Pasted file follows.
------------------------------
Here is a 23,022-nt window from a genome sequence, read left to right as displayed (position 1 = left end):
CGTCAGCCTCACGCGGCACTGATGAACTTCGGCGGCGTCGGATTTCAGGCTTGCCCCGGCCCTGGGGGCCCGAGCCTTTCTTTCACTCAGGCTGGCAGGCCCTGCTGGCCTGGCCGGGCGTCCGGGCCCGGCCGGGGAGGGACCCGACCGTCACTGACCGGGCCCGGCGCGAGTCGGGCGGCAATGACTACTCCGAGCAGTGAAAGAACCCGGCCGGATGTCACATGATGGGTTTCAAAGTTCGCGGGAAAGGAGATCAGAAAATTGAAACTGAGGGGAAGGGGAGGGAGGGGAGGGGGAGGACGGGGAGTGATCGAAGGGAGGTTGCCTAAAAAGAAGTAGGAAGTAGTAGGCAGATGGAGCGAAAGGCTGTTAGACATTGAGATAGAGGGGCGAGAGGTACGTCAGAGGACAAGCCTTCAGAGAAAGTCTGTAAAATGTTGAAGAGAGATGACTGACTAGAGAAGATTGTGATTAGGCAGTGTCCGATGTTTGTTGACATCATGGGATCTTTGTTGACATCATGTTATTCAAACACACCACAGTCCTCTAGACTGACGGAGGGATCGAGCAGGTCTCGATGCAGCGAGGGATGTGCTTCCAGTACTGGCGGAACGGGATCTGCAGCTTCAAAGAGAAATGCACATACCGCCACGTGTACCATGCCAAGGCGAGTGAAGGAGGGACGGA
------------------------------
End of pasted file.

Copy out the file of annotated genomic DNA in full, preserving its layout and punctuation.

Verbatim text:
Here is a 23,022-nt window from a genome sequence, read left to right as displayed (position 1 = left end):
CGTCAGCCTCACGCGGCACTGATGAACTTCGGCGGCGTCGGATTTCAGGCTTGCCCCGGCCCTGGGGGCCCGAGCCTTTCTTTCACTCAGGCTGGCAGGCCCTGCTGGCCTGGCCGGGCGTCCGGGCCCGGCCGGGGAGGGACCCGACCGTCACTGACCGGGCCCGGCGCGAGTCGGGCGGCAATGACTACTCCGAGCAGTGAAAGAACCCGGCCGGATGTCACATGATGGGTTTCAAAGTTCGCGGGAAAGGAGATCAGAAAATTGAAACTGAGGGGAAGGGGAGGGAGGGGAGGGGGAGGACGGGGAGTGATCGAAGGGAGGTTGCCTAAAAAGAAGTAGGAAGTAGTAGGCAGATGGAGCGAAAGGCTGTTAGACATTGAGATAGAGGGGCGAGAGGTACGTCAGAGGACAAGCCTTCAGAGAAAGTCTGTAAAATGTTGAAGAGAGATGACTGACTAGAGAAGATTGTGATTAGGCAGTGTCCGATGTTTGTTGACATCATGGGATCTTTGTTGACATCATGTTATTCAAACACACCACAGTCCTCTAGACTGACGGAGGGATCGAGCAGGTCTCGATGCAGCGAGGGATGTGCTTCCAGTACTGGCGGAACGGGATCTGCAGCTTCAAAGAGAAATGCACATACCGCCACGTGTACCATGCCAAGGCGAGTGAAGGAGGGACGGA